Social Media and Reflection

Dear Educators,

How and why do we use blogging or social media to reflect and improve as a teacher? That is the question we are going to analyze and dissect on August 26 at 3 p.m. EST as part of the 24-hour online professional development known as the PhysEdSummit.

The #PhysEdSummit is a FREE online conference put on by health and physical education professionals for health and physical education professionals. It is a virtual conference featuring 50-minute #HealthEd and #PhysEd webcasts. It starts at 8am Eastern Time (New York) on August 26, 2017. This FREE PD event will provide the global #HealthEd and #PhysEd communities access to presentations about best practices, teaching strategies, top tips, and cutting-edge resources. (link)

I will be hosting a panel that will include: 

Victor Small (@mrsmall215)

Makisha Rogers (@kisha4tech)

Shrehan Lynch (@misslynchpe)

Dorian Roberts (@drroberts)

Mike Morris (@mikemorrispe)

Nicholas Endlich (@nicholasendlich)

Ron Madison (@madison_ron)

Toutoule Ntoya (@toutoulentoya)

What is amazing about this group of educators is that they use multiple platforms to reflect and grow. All of us use Voxer and Twitter while some also specialize in blogging, Periscope, Vlogging, and Zoom to grow both professionally and personally. The best part of this session is that it will be interactive. People can chime in on the side as well as pop in on air if they have any questions or comments.

If you are a Physical Education or Health teacher, supervisor, or just want to know more about the world of Physed and Health you should click this link to get to the conference program and RSVP for this free professional development. This is the PD of the present and future. You won’t find consultants talking about what they used to do. You will find real teachers and professors who are doing the work right now and sharing their knowledge with the world for free!!

As you reflect on your why behind your social media use and reflection/improvement please feel free to leave comments below. I will be reading them on air during the August 26 video hangout and 3 pm EST. As always I appreciate your time.

Sincerely,

Justin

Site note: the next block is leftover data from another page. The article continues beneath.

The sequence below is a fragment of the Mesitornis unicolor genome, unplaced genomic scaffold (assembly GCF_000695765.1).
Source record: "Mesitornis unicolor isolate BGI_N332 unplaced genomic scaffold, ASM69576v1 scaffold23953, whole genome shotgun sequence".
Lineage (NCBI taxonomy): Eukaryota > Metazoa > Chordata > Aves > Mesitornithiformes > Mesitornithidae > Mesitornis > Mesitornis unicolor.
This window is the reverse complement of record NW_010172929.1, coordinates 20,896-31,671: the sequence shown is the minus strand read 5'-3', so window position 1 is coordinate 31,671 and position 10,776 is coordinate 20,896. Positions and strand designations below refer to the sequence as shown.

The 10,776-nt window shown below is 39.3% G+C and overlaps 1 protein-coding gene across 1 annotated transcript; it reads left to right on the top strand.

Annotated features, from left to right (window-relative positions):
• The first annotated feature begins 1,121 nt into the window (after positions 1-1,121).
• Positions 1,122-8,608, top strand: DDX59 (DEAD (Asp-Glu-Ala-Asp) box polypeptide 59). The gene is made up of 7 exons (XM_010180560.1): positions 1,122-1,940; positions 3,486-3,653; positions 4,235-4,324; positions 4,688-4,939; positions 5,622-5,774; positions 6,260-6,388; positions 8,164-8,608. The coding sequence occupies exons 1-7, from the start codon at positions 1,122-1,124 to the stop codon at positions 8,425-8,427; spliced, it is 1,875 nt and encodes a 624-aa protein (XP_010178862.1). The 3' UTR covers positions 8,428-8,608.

Attitude of Gratitude: Andrew Vasily

The other day I had a conversation with a friend about all these young physical education teachers who have high social media profiles and have less than ten years of teaching experience. Many see these teachers as experts in the field due to their use and knowledge of technology. I would lump myself in that category as well. My technology knowledge may be beneficial to some teachers but teaching is more than just technology. It is about creating meaningful relationships with our students and allowing them to see that movement is necessary to flourish. The newest app or easiest way to collect data isn’t necessarily going to do that. Let’s not overlook the veterans of the teaching game, and their wisdom, just because they aren’t the Googliest of the bunch. With that idea in mind, this blog is going to highlight one of the greatest teachers I have ever come in contact with. His name is Andy Vasily.

Some of us only half-jokingly call Andy the Yoda of the Physical Education World. When you talk to Andy he has an aura that can only be described as Zen. He looks at life through a different lens. One of the reasons why I hold Andy in such high esteem is that he understands just how fleeting life can be. He seems to understand life at a much deeper level than the rest of us.

One of the reasons for this was his near death experience when he put his arm through a bus window. He talks more about that in depth during his Voxcast interview. Andy also has lived through the death of his brother due to drugs and alcohol. He speaks openly and candidly about it on episode 46 of his Run Your Life Podcast. I can only imagine that once you really entertain your mortality as well as your closest family member’s it will completely change your outlook on life.

Just to give you a quick understanding of Andy’s background: